We ain’t Motel 6 for the whole freakin’ world. For cryin’ out loud I thought Trump was going to put a stop to this?
Is she Christian? A former Mozlem? It is a death sentence in Pakistan if she converted.
By support, does she mean she is on welfare? Is she a muzzard? Has she tried to play the race card get? Does she know race cards are useless now?
Why was she in fear of living in Pakistan...with her fellow Pakistanis? If I recall correctly, Pakistan is a Muslim nation - so it is a “Nation of Peace.” I am confused here...
For the past four years, Ms Saqib has lived in direct provision in Ireland with her husband and three children aged eight, six and three after fleeing Pakistan when their lives were in danger. She is studying in DCU under its University of Sanctuary scheme, which provides refugees and asylum seekers in direct provision with scholarships.The Direct Provision system...
The term direct provision means asylum-seekers are provided for directly, as in their food and shelter is provided for while their application for protection is processed by the Reception and Integration Agency (RIA), a body set up in 2001.
Conditions vary widely, and their lives are subjects to a variety of restrictions, from being ineligible to work, to being unable to cook for their own food for years on end.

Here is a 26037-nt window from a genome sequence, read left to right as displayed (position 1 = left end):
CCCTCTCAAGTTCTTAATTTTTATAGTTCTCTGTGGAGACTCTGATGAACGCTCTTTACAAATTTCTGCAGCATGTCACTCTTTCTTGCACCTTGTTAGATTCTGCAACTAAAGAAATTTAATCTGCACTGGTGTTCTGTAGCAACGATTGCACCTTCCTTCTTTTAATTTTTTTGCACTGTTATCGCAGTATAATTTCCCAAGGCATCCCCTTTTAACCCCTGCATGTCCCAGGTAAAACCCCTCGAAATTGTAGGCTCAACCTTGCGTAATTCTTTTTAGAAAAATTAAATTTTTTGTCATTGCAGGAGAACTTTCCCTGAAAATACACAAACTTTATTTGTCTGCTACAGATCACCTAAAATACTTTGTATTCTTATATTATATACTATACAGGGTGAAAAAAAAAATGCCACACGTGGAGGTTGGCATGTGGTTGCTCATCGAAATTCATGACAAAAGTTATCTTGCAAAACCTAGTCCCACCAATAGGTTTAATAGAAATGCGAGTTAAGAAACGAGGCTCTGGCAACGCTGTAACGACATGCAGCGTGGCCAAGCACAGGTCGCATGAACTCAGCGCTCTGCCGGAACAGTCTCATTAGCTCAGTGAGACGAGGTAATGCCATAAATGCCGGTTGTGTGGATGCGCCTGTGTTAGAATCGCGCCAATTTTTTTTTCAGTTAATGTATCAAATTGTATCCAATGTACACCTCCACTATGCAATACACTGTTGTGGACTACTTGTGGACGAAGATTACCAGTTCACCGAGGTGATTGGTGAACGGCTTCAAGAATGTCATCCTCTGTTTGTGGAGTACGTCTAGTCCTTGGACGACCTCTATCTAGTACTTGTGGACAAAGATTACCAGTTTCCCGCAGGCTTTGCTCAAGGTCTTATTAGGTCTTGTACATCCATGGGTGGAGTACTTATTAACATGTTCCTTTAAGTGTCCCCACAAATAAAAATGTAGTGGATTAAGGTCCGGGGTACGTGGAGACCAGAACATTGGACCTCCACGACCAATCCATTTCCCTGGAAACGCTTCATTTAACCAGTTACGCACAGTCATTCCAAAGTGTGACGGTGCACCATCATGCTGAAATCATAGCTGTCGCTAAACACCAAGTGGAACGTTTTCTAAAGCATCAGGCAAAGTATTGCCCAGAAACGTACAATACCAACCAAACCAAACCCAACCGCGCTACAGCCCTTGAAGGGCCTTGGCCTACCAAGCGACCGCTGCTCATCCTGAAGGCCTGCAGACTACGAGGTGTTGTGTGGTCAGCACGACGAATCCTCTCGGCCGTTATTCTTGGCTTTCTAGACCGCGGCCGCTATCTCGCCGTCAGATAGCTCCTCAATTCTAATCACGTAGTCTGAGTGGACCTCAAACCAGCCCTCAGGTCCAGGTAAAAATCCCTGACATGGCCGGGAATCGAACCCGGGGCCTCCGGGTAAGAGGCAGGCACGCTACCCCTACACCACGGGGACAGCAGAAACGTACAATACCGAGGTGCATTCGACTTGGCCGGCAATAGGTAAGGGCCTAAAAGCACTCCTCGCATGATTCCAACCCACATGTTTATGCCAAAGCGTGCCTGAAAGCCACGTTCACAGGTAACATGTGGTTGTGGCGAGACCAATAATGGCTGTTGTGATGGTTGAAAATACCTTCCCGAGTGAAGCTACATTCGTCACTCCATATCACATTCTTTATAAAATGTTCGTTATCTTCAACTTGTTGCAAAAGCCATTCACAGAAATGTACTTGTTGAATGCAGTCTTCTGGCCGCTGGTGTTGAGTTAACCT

There are 5,848 people living in direct provision in Ireland Of these people, 1,047 have spent between two to three years in a centre waiting to hear about the status of their asylum application.
I would prefer to be in jail because I would have a definite sentence, and I would know when I was getting out, is how one asylum-seeker described the waiting process to Judge Bryan McMahon. The latest figures from the DoJ, as provided to the Irish Examiner show that 157 people are spending more than seven years in direct provision as they wait for the application for protection to be processed.
Asylum-seekers receive a weekly allowance of 21.60, up from 19.10 in 2017. Much of this is spent on communication.
Set meal times, isolated settings, shared bedrooms, waiting years for an update on their application, and living on a weekly allowance of 21.60, asylum-seekers in Ireland often describe life in direct provision as living in an open prison.
For many residents in Direct Provision, life revolves around meal times, explains Aideen Roche of Doras Luimní.
Residents frequently describe the monotony, where a typical day is breakfast in the canteen at 7.30am, lunch in the canteen at 12pm, and dinner at 5pm.
"The majority of centres are canteen-based. The food ranges (from centre to centre) and the standard and food provided varies widely, adds Ms Roche.
According to the Department of Justice, just six of the 36 centres offer independent living, where residents can cook for themselves.
Jennifer DeWan of Nasc, a non-profit human rights organisation working with people in direct provision centres in Cork and the rest of Munster, said they hear the same experience from residents: What we hear a lot from residents is: I get up and I go have breakfast. I take the kids to school. I go back to bed. I have lunch. I go back to bed. I collect my child from school and I go back to bed, said Ms DeWan.
What the H-— is a “Creche”?
She’s a muz, give her a size 11 to the butt.